Tag Archives: Lawyers

Inside a Sharia Court

I’ve just watched an episode of This World on BBC2 entitled ‘Inside a Sharia Court‘. The programme starts from the premise that a number of British Muslims would like to see Sharia Law implemented in the UK, and that since most westerners understanding of the practice is in terms of the stoning and amputations the programme set out to look at a place where Sharia Law already exists alongside British law, in certain parts of Nigeria.

In Nigeria, Sharia Law applies only to Muslims, indeed even Muslims can appeal their case back into the regular legal system. According to the programme the only two amputations there have been for theft were people who refused their right to appeal and opted to take the Sharia Law sentence. On the ground it seems very popular, but when part way through the programme you see a Christian man who is fighting a case against a Muslim through the regular courts you can understand why. In the regular courts business is conducted in English, a language the man doesn’t understand, and more than that the case is bogged down in legal technicalities. Compare that with the Sharia court where at one point the judge gets through four cases in half and hour, and lawyers are generally not involved and you can see the difference. For the normal person on the ground, the legal system is expensive and inaccessible, whereas the Sharia courts give them swift justice.

Having said that, is it necessarily fair? One case that is shown is a man accused of theft. The prosecutor has no witnesses to the crime, indeed offers no evidence at all. The man confessed, but in his testimony said that he confessed after being beaten and tortured by the Police. The judge offers him a choice of ten lashes or a prison sentence for his crime – he opts for the lashes. The programme also discusses how accusations of rape are handled – the judge states that a woman must report it immediately, and be able to produce four witnesses otherwise her crime is regarded as adultery.

By the end of the programme, the presenter seems at least in part convinced by the merits of Sharia Law and thinking that it might work for British Muslims in the UK.

For my part I think that you need to separate the particular laws from the process. Even in the UK the issues of the mainstream legal system in Nigera are present – what the Sharia system is providing is justice for simple matters at a much lower level, without the formality of a full court case. As an example, a friend is currently having a boundary dispute over his property – and has been quoted a pretty well unaffordable rate for the solicitors he needs to sort it out. In Nigeria, these kinds of disputes are handled by the Sharia court. I doubt that a system that dishes out public floggings and amputations as punishment would ever be acceptable to most British people, but certainly a system that allows the average person to quickly and simply sort out legal disputes would be very welcome.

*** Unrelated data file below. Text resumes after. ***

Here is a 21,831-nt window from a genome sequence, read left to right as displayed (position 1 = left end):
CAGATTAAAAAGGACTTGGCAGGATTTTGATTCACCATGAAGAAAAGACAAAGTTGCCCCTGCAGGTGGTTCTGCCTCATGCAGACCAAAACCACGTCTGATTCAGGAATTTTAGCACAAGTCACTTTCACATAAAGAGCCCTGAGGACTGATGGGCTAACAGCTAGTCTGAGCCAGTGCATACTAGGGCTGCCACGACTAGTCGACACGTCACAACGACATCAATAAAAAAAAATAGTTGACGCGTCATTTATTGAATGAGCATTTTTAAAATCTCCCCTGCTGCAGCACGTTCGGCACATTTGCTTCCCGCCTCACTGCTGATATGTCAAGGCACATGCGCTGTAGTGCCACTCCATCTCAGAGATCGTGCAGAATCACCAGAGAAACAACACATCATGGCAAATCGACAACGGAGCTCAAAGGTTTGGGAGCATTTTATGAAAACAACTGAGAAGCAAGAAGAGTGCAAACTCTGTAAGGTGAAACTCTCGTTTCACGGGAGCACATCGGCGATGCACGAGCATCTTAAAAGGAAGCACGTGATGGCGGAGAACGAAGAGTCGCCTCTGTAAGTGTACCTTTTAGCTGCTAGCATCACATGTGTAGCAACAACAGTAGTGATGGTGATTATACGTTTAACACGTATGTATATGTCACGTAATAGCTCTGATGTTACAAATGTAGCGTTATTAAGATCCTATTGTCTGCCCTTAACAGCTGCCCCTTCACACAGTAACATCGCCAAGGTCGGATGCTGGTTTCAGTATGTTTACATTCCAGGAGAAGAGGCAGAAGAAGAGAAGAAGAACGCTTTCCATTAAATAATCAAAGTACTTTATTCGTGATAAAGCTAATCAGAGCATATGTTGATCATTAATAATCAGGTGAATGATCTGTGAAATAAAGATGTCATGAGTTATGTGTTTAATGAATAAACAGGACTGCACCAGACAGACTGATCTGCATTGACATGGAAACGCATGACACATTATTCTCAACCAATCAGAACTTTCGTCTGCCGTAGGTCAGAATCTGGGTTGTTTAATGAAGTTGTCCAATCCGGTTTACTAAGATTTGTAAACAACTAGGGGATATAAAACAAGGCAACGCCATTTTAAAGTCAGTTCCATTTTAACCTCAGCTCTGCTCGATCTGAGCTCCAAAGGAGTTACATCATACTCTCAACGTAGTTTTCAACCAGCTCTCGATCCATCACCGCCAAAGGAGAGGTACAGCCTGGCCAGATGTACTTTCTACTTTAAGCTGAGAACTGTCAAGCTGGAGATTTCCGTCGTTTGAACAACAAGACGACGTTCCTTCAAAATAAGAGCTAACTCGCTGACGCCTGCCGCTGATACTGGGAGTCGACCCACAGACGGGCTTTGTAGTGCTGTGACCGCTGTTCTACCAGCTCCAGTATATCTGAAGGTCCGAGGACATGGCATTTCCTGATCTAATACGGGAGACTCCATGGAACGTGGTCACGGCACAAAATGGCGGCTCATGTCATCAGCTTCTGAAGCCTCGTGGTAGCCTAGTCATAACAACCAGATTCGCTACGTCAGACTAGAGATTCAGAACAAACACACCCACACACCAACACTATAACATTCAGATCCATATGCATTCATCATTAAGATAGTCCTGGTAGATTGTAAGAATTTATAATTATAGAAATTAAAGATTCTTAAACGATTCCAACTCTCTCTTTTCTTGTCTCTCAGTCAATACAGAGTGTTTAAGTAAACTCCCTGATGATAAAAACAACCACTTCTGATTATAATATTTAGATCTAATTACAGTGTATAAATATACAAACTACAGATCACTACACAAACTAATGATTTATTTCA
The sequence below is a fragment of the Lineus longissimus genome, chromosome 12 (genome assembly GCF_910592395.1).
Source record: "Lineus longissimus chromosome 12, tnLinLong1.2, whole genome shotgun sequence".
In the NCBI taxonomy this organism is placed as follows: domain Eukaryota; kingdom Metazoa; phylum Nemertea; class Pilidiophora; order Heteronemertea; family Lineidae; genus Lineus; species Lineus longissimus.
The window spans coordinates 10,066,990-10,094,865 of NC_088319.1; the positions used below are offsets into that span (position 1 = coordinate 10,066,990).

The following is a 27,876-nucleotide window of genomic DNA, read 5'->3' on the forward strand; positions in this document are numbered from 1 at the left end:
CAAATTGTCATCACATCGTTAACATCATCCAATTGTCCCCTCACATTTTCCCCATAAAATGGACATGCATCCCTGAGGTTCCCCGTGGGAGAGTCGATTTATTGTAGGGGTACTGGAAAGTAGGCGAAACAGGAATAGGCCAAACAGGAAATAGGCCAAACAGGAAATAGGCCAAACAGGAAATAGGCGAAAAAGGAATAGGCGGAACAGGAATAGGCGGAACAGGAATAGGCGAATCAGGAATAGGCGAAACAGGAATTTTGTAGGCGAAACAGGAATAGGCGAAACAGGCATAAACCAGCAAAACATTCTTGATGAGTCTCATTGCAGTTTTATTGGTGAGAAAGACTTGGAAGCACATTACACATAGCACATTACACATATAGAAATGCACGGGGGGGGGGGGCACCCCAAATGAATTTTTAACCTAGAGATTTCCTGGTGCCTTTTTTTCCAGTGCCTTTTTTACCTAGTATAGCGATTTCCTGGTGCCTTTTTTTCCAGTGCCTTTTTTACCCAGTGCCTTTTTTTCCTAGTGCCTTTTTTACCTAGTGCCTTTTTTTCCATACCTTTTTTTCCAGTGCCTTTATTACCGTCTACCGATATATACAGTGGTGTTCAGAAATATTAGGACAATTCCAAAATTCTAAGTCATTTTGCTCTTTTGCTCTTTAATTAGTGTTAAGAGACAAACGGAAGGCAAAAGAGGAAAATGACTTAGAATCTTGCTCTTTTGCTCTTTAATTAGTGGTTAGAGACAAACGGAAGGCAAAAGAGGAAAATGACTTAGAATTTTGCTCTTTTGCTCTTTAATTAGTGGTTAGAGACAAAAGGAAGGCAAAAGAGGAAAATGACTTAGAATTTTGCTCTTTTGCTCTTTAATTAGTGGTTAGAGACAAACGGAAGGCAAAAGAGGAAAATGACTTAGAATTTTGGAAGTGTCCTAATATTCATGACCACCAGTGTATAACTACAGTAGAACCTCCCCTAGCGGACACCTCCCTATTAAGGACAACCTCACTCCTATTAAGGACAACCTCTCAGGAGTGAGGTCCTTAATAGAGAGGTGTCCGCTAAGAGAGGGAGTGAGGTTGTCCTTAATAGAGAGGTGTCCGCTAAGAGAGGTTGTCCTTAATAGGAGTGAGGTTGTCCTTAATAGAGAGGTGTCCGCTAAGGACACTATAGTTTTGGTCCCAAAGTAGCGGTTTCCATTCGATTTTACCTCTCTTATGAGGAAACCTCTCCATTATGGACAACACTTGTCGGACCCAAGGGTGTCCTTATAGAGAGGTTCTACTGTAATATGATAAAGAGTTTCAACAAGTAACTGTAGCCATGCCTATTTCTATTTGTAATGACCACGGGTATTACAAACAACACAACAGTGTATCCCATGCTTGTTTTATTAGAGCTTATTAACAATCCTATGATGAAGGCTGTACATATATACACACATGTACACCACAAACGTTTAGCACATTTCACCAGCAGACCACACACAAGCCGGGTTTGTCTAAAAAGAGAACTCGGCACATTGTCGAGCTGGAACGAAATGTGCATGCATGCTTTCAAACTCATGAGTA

Happy Lawyers in Virginia, Unhappy Covenanters in the UK

If you’re a lawyer in Virginia, you must be rubbing your hands with glee at the prospect of the millions of dollars worth of fees that you’re going to clock up now that the parishes of Truro and Falls Church have voted to join the Nigerian Church mission in the US. The key point being that in addition to voting to leave, they also voted to try and take all the property of the parish with them, worth an estimated $25,000,000. Needless to say the Diocese are insisting that the property belongs to the Episcopal Church as a whole, not to the particular congregations – hence if necessary, and it looks like it will be, they will be calling in the lawyers to evict the group from their former Church.

Ekklesia carries a report on the vote, including the figures in favour of the split, which also highlights the difficulty the new missionary Bishop Martyn Minns (and rector of Truro) is having already with some of the things that Archbishop Akinola of Nigeria has said, and continues to say. Indeed, listening to the interview with Minns this morning on the Today programme, he is questioned on, and disassociates himself with the language of some of Akinola’s statements. Interestingly he also declares the looming argument over property as silly, and says that he only wants to get on with the business of being a Church. Sadly I suspect that what with the impending messy property battle, and the probably open season on the Churches the next time Akinola makes a statement, that may well be what he has little time to do.

Ruth Gledhill discusses the story on her blog and Stephen Bates reports on the story for the Guardian, Ruth also highlighting the cost of the impending property battle, and Stephen giving some more detail on why these particular parishes are important. Interestingly, Stephen also refers to the proposed ‘covenant’ which I mentioned last week, particularly the Bishop of Durham’s reply. On the same subject Dave over at Cartoon Church has come up with a particularly cutting cartoon, which I found particularly funny, but I suspect a number of people involved in the ‘covenant’ probably won’t… Having said that, with the numbers of significant people in the various organisations the ‘covenant’ claimed to represent publicly distancing themselves from the whole episode I’m quite sure that they’ve managed to do their position a good deal of damage by the whole episode.